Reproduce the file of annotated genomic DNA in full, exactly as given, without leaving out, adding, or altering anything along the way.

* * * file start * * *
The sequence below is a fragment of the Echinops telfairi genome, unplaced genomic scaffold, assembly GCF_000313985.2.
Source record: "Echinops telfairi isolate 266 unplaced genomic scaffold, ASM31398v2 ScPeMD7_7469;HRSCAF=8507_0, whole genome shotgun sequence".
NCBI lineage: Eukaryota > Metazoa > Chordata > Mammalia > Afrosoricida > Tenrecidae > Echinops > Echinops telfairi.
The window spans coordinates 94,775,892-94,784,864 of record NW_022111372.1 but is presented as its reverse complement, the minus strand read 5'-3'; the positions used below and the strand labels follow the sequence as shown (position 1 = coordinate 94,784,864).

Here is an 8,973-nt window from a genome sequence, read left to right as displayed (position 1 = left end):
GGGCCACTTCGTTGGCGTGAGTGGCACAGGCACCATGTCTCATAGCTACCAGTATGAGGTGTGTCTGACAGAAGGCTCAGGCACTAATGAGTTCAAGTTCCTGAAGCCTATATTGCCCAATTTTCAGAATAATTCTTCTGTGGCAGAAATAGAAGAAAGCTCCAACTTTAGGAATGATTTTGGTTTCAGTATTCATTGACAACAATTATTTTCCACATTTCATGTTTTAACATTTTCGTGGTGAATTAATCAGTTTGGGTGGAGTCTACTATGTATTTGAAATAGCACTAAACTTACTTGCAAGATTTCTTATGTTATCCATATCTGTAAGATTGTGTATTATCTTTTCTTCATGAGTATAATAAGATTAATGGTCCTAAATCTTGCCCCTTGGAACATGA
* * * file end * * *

The sequence below is a fragment of the Echinops telfairi genome, unplaced genomic scaffold, assembly GCF_000313985.2.
Source record: "Echinops telfairi isolate 266 unplaced genomic scaffold, ASM31398v2 ScPeMD7_7469;HRSCAF=8507_0, whole genome shotgun sequence".
NCBI lineage: Eukaryota > Metazoa > Chordata > Mammalia > Afrosoricida > Tenrecidae > Echinops > Echinops telfairi.
The window spans coordinates 94,775,892-94,784,864 of record NW_022111372.1 but is presented as its reverse complement, the minus strand read 5'-3'; the positions used below and the strand labels follow the sequence as shown (position 1 = coordinate 94,784,864).

Here is an 8,973-nt window from a genome sequence, read left to right as displayed (position 1 = left end):
GGGCCACTTCGTTGGCGTGAGTGGCACAGGCACCATGTCTCATAGCTACCAGTATGAGGTGTGTCTGACAGAAGGCTCAGGCACTAATGAGTTCAAGTTCCTGAAGCCTATATTGCCCAATTTTCAGAATAATTCTTCTGTGGCAGAAATAGAAGAAAGCTCCAACTTTAGGAATGATTTTGGTTTCAGTATTCATTGACAACAATTATTTTCCACATTTCATGTTTTAACATTTTCGTGGTGAATTAATCAGTTTGGGTGGAGTCTACTATGTATTTGAAATAGCACTAAACTTACTTGCAAGATTTCTTATGTTATCCATATCTGTAAGATTGTGTATTATCTTTTCTTCATGAGTATAATAAGATTAATGGTCCTAAATCTTGCCCCTTGGAACATGA